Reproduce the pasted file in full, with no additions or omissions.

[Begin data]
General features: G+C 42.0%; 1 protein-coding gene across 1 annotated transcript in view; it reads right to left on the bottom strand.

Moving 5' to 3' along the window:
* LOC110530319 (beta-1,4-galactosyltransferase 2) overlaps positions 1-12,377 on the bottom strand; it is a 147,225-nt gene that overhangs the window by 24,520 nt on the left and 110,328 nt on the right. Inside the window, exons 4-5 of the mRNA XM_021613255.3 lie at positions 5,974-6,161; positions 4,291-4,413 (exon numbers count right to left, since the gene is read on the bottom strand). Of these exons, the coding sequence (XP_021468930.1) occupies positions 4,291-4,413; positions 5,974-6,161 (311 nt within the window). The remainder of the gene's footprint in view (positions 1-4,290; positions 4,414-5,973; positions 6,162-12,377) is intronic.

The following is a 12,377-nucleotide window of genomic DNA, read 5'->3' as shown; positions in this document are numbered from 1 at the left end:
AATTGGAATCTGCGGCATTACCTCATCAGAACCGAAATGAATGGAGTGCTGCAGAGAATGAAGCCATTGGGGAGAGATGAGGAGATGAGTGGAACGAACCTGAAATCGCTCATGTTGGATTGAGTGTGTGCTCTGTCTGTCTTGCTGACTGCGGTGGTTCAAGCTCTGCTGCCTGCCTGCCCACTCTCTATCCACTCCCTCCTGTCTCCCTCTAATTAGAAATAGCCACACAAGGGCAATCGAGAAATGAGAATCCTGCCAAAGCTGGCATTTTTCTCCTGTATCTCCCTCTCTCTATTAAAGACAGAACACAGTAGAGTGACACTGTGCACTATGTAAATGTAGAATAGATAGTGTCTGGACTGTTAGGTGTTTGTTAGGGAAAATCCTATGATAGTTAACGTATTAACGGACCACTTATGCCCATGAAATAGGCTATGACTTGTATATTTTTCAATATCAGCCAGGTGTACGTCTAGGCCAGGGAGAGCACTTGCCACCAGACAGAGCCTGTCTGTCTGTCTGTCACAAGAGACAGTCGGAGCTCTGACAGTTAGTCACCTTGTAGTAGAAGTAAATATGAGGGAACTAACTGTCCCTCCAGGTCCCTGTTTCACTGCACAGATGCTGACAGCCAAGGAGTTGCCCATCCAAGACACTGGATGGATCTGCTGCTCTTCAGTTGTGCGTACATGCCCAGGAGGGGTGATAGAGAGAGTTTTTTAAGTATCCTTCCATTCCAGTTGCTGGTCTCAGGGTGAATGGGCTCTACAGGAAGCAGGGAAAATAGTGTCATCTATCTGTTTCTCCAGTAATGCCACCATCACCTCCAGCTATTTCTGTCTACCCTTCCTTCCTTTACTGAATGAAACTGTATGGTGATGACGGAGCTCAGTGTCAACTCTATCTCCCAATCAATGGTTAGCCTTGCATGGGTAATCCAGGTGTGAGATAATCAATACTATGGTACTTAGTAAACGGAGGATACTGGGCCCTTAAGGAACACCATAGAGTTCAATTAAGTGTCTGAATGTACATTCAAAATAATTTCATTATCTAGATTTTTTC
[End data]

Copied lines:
General features: G+C 42.0%; 1 protein-coding gene across 1 annotated transcript in view; it reads right to left on the bottom strand.

Moving 5' to 3' along the window:
* LOC110530319 (beta-1,4-galactosyltransferase 2) overlaps positions 1-12,377 on the bottom strand; it is a 147,225-nt gene that overhangs the window by 24,520 nt on the left and 110,328 nt on the right. Inside the window, exons 4-5 of the mRNA XM_021613255.3 lie at positions 5,974-6,161; positions 4,291-4,413 (exon numbers count right to left, since the gene is read on the bottom strand). Of these exons, the coding sequence (XP_021468930.1) occupies positions 4,291-4,413; positions 5,974-6,161 (311 nt within the window). The remainder of the gene's footprint in view (positions 1-4,290; positions 4,414-5,973; positions 6,162-12,377) is intronic.

The following is a 12,377-nucleotide window of genomic DNA, read 5'->3' as shown; positions in this document are numbered from 1 at the left end:
AATTGGAATCTGCGGCATTACCTCATCAGAACCGAAATGAATGGAGTGCTGCAGAGAATGAAGCCATTGGGGAGAGATGAGGAGATGAGTGGAACGAACCTGAAATCGCTCATGTTGGATTGAGTGTGTGCTCTGTCTGTCTTGCTGACTGCGGTGGTTCAAGCTCTGCTGCCTGCCTGCCCACTCTCTATCCACTCCCTCCTGTCTCCCTCTAATTAGAAATAGCCACACAAGGGCAATCGAGAAATGAGAATCCTGCCAAAGCTGGCATTTTTCTCCTGTATCTCCCTCTCTCTATTAAAGACAGAACACAGTAGAGTGACACTGTGCACTATGTAAATGTAGAATAGATAGTGTCTGGACTGTTAGGTGTTTGTTAGGGAAAATCCTATGATAGTTAACGTATTAACGGACCACTTATGCCCATGAAATAGGCTATGACTTGTATATTTTTCAATATCAGCCAGGTGTACGTCTAGGCCAGGGAGAGCACTTGCCACCAGACAGAGCCTGTCTGTCTGTCTGTCACAAGAGACAGTCGGAGCTCTGACAGTTAGTCACCTTGTAGTAGAAGTAAATATGAGGGAACTAACTGTCCCTCCAGGTCCCTGTTTCACTGCACAGATGCTGACAGCCAAGGAGTTGCCCATCCAAGACACTGGATGGATCTGCTGCTCTTCAGTTGTGCGTACATGCCCAGGAGGGGTGATAGAGAGAGTTTTTTAAGTATCCTTCCATTCCAGTTGCTGGTCTCAGGGTGAATGGGCTCTACAGGAAGCAGGGAAAATAGTGTCATCTATCTGTTTCTCCAGTAATGCCACCATCACCTCCAGCTATTTCTGTCTACCCTTCCTTCCTTTACTGAATGAAACTGTATGGTGATGACGGAGCTCAGTGTCAACTCTATCTCCCAATCAATGGTTAGCCTTGCATGGGTAATCCAGGTGTGAGATAATCAATACTATGGTACTTAGTAAACGGAGGATACTGGGCCCTTAAGGAACACCATAGAGTTCAATTAAGTGTCTGAATGTACATTCAAAATAATTTCATTATCTAGATTTTTTC